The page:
Classical Swine Fever - Fact Sheet
What is classical swine fever?
Classical swine fever (CSF), also known as hog cholera or swine fever, is a highly contagious viral disease affecting domestic and wild pigs.
The disease ranges from mild to severe and can be fatal, often causing a large number of deaths in affected herds.
The most common clinical signs include:
- fever and redness of the skin;
- a lack of coordination;
- diarrhea; and
Severe cases appear very similar to African swine fever.
Is CSF a risk to human health?
No. There is no human health risk associated with CSF.
What are the clinical signs of CSF?
The clinical signs depend on the virus strain.
With the most damaging strains there is severe disease, with clinical signs that include:
- high fever;
- loss of appetite;
- nasal discharge;
- lack of coordination;
- laboured breathing; and
- possible red or purplish skin blotching on the ears, snout, limbs and abdomen.
Mortality is 100 per cent, occurring within one to two weeks.
With less severe strains, the chronic form of the disease is seen. The clinical signs are milder and more irregular. Affected animals have a compromised immune system and poor growth. Infected pigs will die after one to three months.
Depending on the strain of the virus, CSF infection in pregnant pigs can result in:
- the birth of weak piglets which may have tremors; or
- the birth of healthy-looking piglets that are persistently infected and will shed the virus until they die several months later.
Where is CSF found?
CSF has been reported in most countries around the world.
Canada successfully eradicated CSF in 1963.
How is CSF spread?
CSF is most commonly transmitted through direct contact. The virus is present in the blood, tissues, secretions and excretions of infected animals.
Persistent CSF carriers may not show any signs of illness, but continue to spread the virus.
Fetuses can become infected in the uterus (congenital infection), and if they survive, they will shed the virus persistently.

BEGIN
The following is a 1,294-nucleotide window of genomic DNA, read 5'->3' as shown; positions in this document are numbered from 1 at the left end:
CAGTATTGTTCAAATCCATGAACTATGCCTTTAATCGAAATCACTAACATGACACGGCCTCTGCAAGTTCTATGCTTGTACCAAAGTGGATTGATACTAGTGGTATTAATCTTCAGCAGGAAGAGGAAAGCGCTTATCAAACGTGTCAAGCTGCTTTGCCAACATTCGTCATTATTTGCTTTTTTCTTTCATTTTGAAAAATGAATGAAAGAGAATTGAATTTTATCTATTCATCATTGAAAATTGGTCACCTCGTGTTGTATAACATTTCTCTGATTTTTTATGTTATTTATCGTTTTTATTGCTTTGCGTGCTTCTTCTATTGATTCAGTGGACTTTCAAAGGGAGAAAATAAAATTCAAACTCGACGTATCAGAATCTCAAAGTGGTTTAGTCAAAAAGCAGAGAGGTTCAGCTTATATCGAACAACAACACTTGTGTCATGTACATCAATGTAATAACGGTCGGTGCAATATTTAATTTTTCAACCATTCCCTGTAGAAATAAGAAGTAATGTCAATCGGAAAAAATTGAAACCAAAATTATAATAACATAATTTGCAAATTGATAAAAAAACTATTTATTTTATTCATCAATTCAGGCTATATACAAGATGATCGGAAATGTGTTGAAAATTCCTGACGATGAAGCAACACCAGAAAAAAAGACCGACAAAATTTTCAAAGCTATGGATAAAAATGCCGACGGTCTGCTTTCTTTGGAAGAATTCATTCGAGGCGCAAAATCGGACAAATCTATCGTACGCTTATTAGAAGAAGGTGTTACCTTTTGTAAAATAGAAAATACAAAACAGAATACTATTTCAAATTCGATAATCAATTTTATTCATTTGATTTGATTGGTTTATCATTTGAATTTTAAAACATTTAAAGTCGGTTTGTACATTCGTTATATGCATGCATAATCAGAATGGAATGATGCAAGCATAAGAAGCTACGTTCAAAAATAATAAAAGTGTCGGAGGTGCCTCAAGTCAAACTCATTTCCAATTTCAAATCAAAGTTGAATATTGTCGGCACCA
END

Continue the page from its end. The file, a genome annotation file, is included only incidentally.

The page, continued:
The CSF virus can survive in pork and processed pork products. The virus can live for months when meat is stored in cool temperatures and for years when it is frozen. Pigs can become infected by eating infected pork. It is important to note that there is no food safety risk associated with CSF.
Contact with contaminated vehicles, pens, feed or clothing may spread the disease.
There is also some evidence of airborne transmission of the virus.
How is CSF diagnosed?
CSF may be suspected based on clinical signs and lesions.
The diagnosis must be confirmed by laboratory tests that detect the virus.
The tonsil is the most important organ for detecting the disease.
How is CSF treated?
There is no specific treatment for infected animals.
Vaccines are used by many countries to control CSF where eradication of the disease is not possible.
What is done to protect Canadian livestock from an outbreak of CSF?
The Canadian Food Inspection Agency (CFIA) imposes strict regulations on the import of animals and animal products from countries where CSF is known to occur. These regulations are enforced through port-of-entry inspections done either by the Canada Border Services Agency or the CFIA.
CSF is a "reportable disease" under the Health of Animals Act. This means that all suspected cases must be reported to the CFIA for immediate investigation by inspectors.
How would the CFIA respond to an outbreak of CSF?
Canada's emergency response strategy to an outbreak of CSF would be to:
- eradicate the disease; and
- re-establish Canada's disease-free status as quickly as possible.
In an effort to eradicate CSF, the CFIA would use its "stamping out" policy, which includes:
- the humane destruction of all infected and exposed animals;
- surveillance and tracing of potentially infected or exposed animals;
- strict quarantine and animal movement controls to prevent spread;
- strict decontamination of infected premises; and
- zoning to define infected and disease-free areas.
Owners whose animals are ordered destroyed may be eligible for compensation.
- Date modified: